The advice to ‘kill your darlings’ or ‘kill your babies’ is dispensed so often in writing circles that it ranks among the most over-used writing clichés (right up there with ‘show, don’t tell’).
What it means is that you need to be ruthless in your willingness to cut sections of your writing that don’t work to strengthen it — even if it’s some of your favorite stuff. If it doesn’t serve the piece overall, it’s got to go.
But I like to take this advice in a second way: as a directive to treat your favorite characters just as ruthlessly as your favorite sentences. You need to put them through Hell, run them through the ringer, and — if it serves the piece as a whole — kill ‘em too.
If you’re familiar with George R. R. Martin’s Game of Thrones, you know he’s a bit of an expert in this principle (no spoilers here, so don’t worry if you haven’t gotten into them yet). All you need to know is that Martin has a penchant for making you really like a character, to really care about a character, then killing that character off as if they were nothing more than an extra (or at least a stupid frat boy in some horror movie: “Helloooo? Who left this chainsaw running? Hellooooo?!”)
Mind you, I’m not saying that you should kill your characters when it makes no sense. If you’re writing a romance set in the 18th century, an asteroid probably does not need to crush Mrs. Haberdashery’s tea party. Likewise, it’s probably best if your main character is not eaten by a dingo on the first page.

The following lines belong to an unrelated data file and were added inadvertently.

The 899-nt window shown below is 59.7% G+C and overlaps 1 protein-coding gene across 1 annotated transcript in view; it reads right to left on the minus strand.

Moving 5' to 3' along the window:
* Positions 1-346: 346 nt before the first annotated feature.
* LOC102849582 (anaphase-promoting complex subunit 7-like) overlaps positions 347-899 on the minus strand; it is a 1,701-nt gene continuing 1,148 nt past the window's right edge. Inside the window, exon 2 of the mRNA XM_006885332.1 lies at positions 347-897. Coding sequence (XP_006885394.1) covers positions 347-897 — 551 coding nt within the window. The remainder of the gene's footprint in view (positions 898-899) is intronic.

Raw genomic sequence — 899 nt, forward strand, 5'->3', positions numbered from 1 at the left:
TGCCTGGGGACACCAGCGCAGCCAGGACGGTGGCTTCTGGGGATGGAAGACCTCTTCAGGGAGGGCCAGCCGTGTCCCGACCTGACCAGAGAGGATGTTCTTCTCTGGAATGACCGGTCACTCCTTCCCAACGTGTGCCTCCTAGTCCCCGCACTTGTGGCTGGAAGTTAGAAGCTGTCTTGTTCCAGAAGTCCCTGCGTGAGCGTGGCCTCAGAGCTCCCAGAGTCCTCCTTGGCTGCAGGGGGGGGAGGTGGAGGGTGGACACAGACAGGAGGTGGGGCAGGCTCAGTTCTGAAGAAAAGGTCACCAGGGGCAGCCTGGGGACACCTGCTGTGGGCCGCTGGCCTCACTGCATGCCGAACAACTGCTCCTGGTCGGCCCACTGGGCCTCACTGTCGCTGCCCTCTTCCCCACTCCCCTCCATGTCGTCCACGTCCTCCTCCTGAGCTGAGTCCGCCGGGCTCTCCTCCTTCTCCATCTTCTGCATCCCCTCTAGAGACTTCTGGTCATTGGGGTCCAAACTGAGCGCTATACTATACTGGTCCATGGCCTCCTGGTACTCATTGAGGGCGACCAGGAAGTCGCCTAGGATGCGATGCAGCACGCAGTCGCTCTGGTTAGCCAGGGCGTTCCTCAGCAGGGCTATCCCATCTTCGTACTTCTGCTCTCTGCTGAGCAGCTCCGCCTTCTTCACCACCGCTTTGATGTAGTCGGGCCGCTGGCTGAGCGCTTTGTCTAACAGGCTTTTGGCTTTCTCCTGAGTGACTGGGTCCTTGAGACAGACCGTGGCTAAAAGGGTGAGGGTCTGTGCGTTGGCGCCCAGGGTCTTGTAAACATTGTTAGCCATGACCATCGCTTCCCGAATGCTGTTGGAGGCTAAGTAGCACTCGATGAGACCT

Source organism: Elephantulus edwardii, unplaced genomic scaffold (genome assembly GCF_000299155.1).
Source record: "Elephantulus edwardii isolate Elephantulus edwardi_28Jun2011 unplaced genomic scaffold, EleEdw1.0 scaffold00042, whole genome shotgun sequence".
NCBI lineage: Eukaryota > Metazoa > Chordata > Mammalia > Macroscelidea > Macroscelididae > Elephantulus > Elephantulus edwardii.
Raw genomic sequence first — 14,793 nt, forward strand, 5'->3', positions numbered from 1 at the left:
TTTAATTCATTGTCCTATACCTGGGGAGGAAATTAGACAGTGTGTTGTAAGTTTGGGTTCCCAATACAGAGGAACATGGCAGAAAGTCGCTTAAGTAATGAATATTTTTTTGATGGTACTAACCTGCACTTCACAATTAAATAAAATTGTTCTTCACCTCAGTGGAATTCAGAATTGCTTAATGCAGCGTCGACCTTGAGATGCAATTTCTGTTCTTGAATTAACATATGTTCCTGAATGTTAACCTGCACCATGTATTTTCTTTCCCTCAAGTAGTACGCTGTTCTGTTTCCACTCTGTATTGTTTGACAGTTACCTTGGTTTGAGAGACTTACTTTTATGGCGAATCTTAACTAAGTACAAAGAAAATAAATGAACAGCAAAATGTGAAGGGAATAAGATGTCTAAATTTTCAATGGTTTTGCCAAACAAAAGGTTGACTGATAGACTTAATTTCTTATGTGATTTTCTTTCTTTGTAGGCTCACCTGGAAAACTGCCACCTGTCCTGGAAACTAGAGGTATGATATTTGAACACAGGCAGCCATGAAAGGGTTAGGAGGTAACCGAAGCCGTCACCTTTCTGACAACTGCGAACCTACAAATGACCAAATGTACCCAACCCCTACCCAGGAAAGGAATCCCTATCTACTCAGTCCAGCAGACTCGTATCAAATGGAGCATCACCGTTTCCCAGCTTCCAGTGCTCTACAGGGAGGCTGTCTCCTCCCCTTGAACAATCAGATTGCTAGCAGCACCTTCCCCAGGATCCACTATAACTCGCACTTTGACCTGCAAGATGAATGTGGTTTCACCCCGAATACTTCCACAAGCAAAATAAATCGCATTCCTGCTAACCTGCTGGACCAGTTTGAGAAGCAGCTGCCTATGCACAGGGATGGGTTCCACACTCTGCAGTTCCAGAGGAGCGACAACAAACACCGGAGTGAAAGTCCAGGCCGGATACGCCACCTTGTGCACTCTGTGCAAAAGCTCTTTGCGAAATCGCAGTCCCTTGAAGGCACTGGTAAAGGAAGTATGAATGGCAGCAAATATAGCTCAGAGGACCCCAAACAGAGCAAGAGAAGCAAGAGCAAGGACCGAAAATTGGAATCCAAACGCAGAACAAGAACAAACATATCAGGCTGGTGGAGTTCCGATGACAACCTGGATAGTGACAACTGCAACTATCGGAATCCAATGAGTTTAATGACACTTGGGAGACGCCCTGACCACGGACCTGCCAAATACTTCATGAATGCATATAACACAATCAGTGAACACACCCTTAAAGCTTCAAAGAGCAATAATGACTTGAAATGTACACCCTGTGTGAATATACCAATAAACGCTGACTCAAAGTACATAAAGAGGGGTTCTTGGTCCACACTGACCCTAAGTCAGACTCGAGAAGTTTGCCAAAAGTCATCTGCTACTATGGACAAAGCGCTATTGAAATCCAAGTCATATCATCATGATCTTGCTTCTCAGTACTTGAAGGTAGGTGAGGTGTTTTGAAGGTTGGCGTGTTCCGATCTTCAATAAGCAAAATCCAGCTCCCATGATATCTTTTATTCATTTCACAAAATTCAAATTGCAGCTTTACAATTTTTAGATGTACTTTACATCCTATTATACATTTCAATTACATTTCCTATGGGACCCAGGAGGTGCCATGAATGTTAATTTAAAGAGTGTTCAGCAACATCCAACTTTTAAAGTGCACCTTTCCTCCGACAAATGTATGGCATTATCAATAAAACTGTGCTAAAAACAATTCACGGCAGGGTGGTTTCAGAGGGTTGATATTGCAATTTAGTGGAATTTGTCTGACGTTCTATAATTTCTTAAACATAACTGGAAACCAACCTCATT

What I am saying is that, if it’s realistic in your story world that one of your characters could be killed, you should seriously consider whether it might make your story better to let it happen. Even if it’s the best character you’ve ever written, and it nearly kills you to do it, you need to be able to recognize when it serves the piece as a whole just to let them go.
This concept can also be applied to hardship in general. Your character’s life doesn’t need to be easy, and in many cases it shouldn’t be. One problem I often run into is that there isn’t enough conflict in my stories, that I’m not creating enough obstacles for my characters to overcome. So, any time there’s something that could go wrong for your character (maybe his car breaks down or his tooth breaks on a hard croissant, or his Aunt Haberdashery gets crushed by a space rock), you should seriously consider letting it happen.
Sometimes it’s more realistic to let things go wrong than to let them work out right, and it always pays to put your characters under severe pressure. That’s when they show who they are; that’s when they make the hard decisions that really drive the story.
So, kill your darlings — or at the very least make them wish they were dead.